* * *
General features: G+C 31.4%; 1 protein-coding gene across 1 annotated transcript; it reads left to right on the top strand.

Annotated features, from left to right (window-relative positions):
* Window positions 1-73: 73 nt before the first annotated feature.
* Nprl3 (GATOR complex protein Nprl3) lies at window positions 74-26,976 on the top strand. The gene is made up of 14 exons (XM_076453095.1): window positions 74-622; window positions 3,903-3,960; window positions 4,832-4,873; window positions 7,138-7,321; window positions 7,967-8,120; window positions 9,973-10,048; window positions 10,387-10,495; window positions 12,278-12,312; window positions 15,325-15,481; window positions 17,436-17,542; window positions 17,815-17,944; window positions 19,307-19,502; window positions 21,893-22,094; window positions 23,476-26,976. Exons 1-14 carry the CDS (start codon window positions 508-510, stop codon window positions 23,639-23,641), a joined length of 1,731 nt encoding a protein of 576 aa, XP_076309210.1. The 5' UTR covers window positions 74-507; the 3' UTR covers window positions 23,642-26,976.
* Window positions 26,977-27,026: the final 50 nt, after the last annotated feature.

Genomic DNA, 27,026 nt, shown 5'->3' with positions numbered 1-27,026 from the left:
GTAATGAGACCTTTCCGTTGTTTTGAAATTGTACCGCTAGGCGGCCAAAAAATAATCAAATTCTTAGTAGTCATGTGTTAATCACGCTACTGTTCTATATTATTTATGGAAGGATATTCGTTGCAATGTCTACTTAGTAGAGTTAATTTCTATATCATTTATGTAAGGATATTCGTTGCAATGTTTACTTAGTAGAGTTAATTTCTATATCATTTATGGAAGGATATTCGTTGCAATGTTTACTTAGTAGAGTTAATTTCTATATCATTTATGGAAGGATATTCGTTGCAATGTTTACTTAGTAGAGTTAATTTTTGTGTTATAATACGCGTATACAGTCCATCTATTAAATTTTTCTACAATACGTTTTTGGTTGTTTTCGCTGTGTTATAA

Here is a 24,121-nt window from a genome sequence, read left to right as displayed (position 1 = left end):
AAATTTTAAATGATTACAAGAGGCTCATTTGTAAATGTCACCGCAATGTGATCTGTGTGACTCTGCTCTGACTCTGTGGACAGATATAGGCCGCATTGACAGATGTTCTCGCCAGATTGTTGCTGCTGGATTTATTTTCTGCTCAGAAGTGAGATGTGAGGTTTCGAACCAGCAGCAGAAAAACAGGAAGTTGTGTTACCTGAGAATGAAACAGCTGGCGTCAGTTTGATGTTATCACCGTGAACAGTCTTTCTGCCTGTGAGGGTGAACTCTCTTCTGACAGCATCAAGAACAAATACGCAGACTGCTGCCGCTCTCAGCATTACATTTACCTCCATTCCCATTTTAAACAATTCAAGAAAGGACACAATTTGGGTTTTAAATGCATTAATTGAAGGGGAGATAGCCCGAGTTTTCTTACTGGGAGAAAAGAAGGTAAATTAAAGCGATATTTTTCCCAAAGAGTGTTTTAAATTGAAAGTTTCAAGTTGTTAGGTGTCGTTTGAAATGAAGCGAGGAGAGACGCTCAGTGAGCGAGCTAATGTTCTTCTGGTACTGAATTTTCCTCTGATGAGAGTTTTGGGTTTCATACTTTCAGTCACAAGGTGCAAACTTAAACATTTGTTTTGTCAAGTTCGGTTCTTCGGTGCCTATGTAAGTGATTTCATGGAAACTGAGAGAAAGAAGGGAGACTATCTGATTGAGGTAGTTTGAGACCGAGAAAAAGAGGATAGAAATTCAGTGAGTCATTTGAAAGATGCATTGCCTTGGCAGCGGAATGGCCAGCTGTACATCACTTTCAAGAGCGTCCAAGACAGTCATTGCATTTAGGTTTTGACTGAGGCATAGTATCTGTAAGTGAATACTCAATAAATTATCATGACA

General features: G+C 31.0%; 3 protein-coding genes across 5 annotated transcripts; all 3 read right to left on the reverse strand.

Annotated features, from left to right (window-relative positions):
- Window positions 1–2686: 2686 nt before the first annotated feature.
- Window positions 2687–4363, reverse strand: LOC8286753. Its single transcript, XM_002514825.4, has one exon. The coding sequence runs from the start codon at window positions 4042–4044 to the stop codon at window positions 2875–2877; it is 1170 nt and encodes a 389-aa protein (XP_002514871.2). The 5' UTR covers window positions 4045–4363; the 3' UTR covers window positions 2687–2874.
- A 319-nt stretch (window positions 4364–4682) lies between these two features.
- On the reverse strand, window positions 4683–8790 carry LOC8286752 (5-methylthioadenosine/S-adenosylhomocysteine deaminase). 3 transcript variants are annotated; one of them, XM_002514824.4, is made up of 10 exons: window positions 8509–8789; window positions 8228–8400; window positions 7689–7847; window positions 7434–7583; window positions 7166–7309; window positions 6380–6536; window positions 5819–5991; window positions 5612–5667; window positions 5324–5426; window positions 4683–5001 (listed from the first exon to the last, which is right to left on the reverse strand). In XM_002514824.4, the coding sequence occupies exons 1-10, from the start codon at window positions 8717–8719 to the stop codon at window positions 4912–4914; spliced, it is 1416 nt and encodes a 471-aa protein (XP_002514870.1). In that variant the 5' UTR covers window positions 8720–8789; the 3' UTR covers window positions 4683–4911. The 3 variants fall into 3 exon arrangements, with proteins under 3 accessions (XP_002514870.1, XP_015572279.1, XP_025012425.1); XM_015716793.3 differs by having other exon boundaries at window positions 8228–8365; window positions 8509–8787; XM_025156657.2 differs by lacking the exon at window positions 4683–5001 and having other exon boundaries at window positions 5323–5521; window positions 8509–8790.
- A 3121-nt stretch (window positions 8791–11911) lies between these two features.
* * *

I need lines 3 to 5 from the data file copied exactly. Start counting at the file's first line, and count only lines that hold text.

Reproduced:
* Window positions 1-73: 73 nt before the first annotated feature.
* Nprl3 (GATOR complex protein Nprl3) lies at window positions 74-26,976 on the top strand. The gene is made up of 14 exons (XM_076453095.1): window positions 74-622; window positions 3,903-3,960; window positions 4,832-4,873; window positions 7,138-7,321; window positions 7,967-8,120; window positions 9,973-10,048; window positions 10,387-10,495; window positions 12,278-12,312; window positions 15,325-15,481; window positions 17,436-17,542; window positions 17,815-17,944; window positions 19,307-19,502; window positions 21,893-22,094; window positions 23,476-26,976. Exons 1-14 carry the CDS (start codon window positions 508-510, stop codon window positions 23,639-23,641), a joined length of 1,731 nt encoding a protein of 576 aa, XP_076309210.1. The 5' UTR covers window positions 74-507; the 3' UTR covers window positions 23,642-26,976.
* Window positions 26,977-27,026: the final 50 nt, after the last annotated feature.